#### 2.4. Regression Algorithms with One-Dimensional Input

#### 2.5. Hyperparameters Tuning Strategies

_{i}, i = 1, 2, …, 9) are regarded as hyperparameters. For each model structure, the Bayesian Optimization algorithm is used to adjust these hyperparameters. Then, the model with the best prediction performance is selected from multiple structures and the value of each parameter is obtained. Finally, Pooling and The Dropout layer is fine-tuned to determine the final model structure, as shown in Figure 1, while the parameters of the CNN are also shown in the figure. The CNN for magpie has three convolution layers and two fully connected layers, while the specific structure is mentioned in Tables S2 and S3. Similarly, we set the number of layers of the FNN from 2 to 6, taking the number of neurons in each layer as the hyperparameters, and adjust them with the Bayesian Optimization algorithm. For the OFM descriptor, the optimal model has 5 layers, and the number of neurons in each layer is 344, 177, 344, 177, 177. For the Magpie descriptor, the optimal model layer is 6 layers, and each layer of neurons is 177, 344, 177, 344, 177, 177. For conventional machine learning algorithms such as SVR, KRR, RF, we directly adjust the relevant hyperparameters. For the OFM descriptor, SVR: C = 100, epsilon = 10

^{−6}, gamma = 1. KRR: alpha = 45.98, gamma = 84.14. RF: n_estimators = 879, max_features = 105. For Magpie descriptor, SVR: C = 1000, epsilon = 10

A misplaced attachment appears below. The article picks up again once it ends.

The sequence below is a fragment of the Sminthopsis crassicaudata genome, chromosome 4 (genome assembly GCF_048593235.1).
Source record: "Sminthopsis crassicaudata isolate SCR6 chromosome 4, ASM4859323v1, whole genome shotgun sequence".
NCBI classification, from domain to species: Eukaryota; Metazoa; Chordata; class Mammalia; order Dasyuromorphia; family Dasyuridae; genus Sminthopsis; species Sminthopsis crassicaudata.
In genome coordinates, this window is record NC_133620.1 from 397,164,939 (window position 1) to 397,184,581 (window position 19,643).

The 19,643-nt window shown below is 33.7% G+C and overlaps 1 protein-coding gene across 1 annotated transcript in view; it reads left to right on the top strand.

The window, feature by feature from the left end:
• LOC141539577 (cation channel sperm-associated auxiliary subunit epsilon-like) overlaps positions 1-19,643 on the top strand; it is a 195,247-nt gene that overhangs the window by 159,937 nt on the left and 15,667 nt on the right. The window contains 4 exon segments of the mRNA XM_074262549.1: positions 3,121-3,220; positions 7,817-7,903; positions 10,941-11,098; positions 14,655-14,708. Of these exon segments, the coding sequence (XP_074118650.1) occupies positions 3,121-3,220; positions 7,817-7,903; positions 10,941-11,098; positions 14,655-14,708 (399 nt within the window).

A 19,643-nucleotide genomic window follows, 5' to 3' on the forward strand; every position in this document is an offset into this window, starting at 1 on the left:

^{−6}, gamma = 10

^{−7}, KRR: alpha = 0.2428, gamma = 855.5, RF: n_estimators = 500, max_ features = 28. The Bayesian Optimization algorithm is implemented using the Sherpa library [33].

## 3. Results and Discussions

#### 3.1. Performance of the CNN Models with 2D OFM Features

^{2}in the three cases with a sample size of 4000 are listed in Table 3. We found that the results of the multiple-descriptor CNN have been significantly improved: RMSE, MAE and R2 are all the best. This experiment confirms that the combination of descriptors can have great potential in materials property prediction. We also found that there are algorithms such as SchNet [35] that can achieve better formation energy prediction performance than ours when the number of samples of their dataset is 60,000. However, on a smaller subset with 3000 training examples, SchNet just achieves an MAE of 0.127 eV/atom, and our multiple-descriptor CNN model can achieves an MAE of 0.07 eV/atom on 4000 training examples, which is comparable or better than theirs when using a small data set.